by Ryan Krzykowski
For the past couple months, CFC teammate Alec Lemmon and I have been working on a new set of lessons to use in Coaching Life Groups. The plan is to have 14 of the lessons that will make their debut in groups this fall. At this point it remains to be seen what the fall is going to look like for school, sports, groups, etc. But no matter what the specifics end up being, we’ll be ready.
To that end, this seems like a good time to provide a sneak peek at one of the lessons. Alec wrote this one, and I think he nailed it. Take a look, see what you think, and maybe even take a crack at the exercise/activity suggested at the end. Don’t be shy if you have any feedback. Send a note to email@example.com.
Letter to My Coach
by Alec Lemmon
When was the last time you wrote a handwritten letter to someone?
There is something different about reading a handwritten letter that is different than a text or email. I deleted about 8,000 old emails the other day and didn’t worry too much about it. On the other hand, I have a box under my bed full of handwritten notes and letters, that I doubt I’ll ever throw away.
There is one note I got in high school that was folded into an origami square, which is the way we passed notes back then before texting and social media were the only form of communication for high schoolers. The origami square was the way we could pass notes without fear of someone opening it first. The note was written on a piece of notebook paper with a pen and carefully folded with care. There is something about someone taking the time to write something by hand, you know they didn’t just copy and paste a response, they didn’t have someone else write it. They had to take time to sit down for a set amount of time and exclusively think and write to you.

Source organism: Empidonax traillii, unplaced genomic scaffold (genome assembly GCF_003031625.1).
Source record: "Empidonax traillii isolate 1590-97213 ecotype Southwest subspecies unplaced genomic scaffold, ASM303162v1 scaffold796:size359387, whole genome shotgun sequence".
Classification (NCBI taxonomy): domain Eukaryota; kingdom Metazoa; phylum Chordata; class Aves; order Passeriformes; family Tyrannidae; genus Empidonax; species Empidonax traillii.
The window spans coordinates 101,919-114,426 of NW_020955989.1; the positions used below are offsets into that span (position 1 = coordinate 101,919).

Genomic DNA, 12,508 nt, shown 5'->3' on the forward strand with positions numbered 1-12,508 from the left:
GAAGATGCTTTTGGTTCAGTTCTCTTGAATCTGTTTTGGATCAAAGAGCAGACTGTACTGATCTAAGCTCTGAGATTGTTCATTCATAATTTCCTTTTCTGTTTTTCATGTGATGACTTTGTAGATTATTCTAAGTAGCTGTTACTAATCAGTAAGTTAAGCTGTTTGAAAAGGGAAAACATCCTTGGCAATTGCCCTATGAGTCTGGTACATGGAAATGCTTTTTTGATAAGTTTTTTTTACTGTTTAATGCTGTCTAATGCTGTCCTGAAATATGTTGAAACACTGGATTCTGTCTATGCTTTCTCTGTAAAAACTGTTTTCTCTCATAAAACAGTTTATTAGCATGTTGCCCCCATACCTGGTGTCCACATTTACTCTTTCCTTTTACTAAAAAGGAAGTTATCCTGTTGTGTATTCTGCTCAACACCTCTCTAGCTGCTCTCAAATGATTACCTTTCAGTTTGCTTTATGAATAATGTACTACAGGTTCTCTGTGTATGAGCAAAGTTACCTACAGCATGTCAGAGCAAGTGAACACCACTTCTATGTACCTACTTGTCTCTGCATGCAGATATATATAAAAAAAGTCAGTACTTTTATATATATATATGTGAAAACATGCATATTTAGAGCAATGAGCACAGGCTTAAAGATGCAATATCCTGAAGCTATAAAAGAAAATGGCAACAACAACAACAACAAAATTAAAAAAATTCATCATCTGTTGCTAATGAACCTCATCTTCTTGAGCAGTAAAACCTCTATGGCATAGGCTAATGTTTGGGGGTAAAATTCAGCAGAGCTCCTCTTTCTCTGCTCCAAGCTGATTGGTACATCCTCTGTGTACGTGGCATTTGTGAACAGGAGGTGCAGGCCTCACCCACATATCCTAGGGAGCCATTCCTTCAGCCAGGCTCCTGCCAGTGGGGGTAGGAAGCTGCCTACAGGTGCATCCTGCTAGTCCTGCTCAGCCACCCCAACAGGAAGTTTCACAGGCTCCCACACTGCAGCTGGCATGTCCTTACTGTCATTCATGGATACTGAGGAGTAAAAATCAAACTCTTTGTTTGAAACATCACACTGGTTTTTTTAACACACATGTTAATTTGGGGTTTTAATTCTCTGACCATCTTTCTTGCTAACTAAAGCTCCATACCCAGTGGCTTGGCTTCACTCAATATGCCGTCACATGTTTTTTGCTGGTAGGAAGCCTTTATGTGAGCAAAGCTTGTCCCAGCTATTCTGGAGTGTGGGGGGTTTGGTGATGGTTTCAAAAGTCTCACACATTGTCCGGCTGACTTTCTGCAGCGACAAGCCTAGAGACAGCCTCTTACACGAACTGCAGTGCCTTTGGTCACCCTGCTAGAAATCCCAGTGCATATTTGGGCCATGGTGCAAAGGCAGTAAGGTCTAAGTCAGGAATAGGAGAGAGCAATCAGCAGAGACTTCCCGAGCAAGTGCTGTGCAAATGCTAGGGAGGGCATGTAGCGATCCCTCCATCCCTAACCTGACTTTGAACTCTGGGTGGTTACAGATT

My sophomore year of high school my team was 15-1 and had set a state record for most shutouts in a row and my brother was a senior that had broken the all-time record for points (goals and assists) in a career. Our team had the best defense in the state and one of the best all-time goal scorers in Kansas High School soccer history. We were the team to beat and everything pointed toward our school’s first state championship. We had amazing support from the community too. I remember one game during the season versus a big rival — there were so many people at the game that people had started to double park on the street near the complex. It was so packed along street that the fire department stopped the game mid-way through the first half and demanded that fans re-park their cars off the street, because they had totally blocked the road and were preventing emergency vehicles from getting through. The students were intense, loud and proud from the sideline and there was more than a fair share of trash talking circulating before every major game of the season. All to say support and pressure was sky high that year.
Unfortunately, we lost early in the playoffs in a major upset to our biggest rival. I had played sports at a competitive level most of my life and that was one of the most depressing moments in my whole playing career.
Going to school the next day was incredibly difficult. You know everyone is watching you and no one wants to say anything. It’s really awkward and the sense of shame you have from letting the school down was something I could cut with a knife as I walked through the halls that day.
At lunch someone slipped me a folded origami square and inside were some of the most encouraging words I have ever needed to hear. Over the next few weeks I wrote a few letters back and forth with this person and it allowed me to forgive myself and also process what happened in an incredibly important way. I can’t fully explain why the words were so powerful, but I believe it has something to do with the fact that this person took the time to listen to me and allowed me to process the pain of that failure, while also reminding me of my value as a person that exceeded my value as an athlete.
We talked about the importance of history. However, we can’t remember everything in our history and not everything is helpful to remember. We need to take the time to distill what exactly from our past is important. Can we retain the important lessons and write a better future? Taking the time to reflect with pen or pencil can help us discover what is truly important.
Choose any or all of these options, and share your letters with the group:
- Write a letter to a coach you need to thank for all they did for you.
- Write a letter to a coach that you need to forgive.
- Write the letter you’d hope to receive from a player.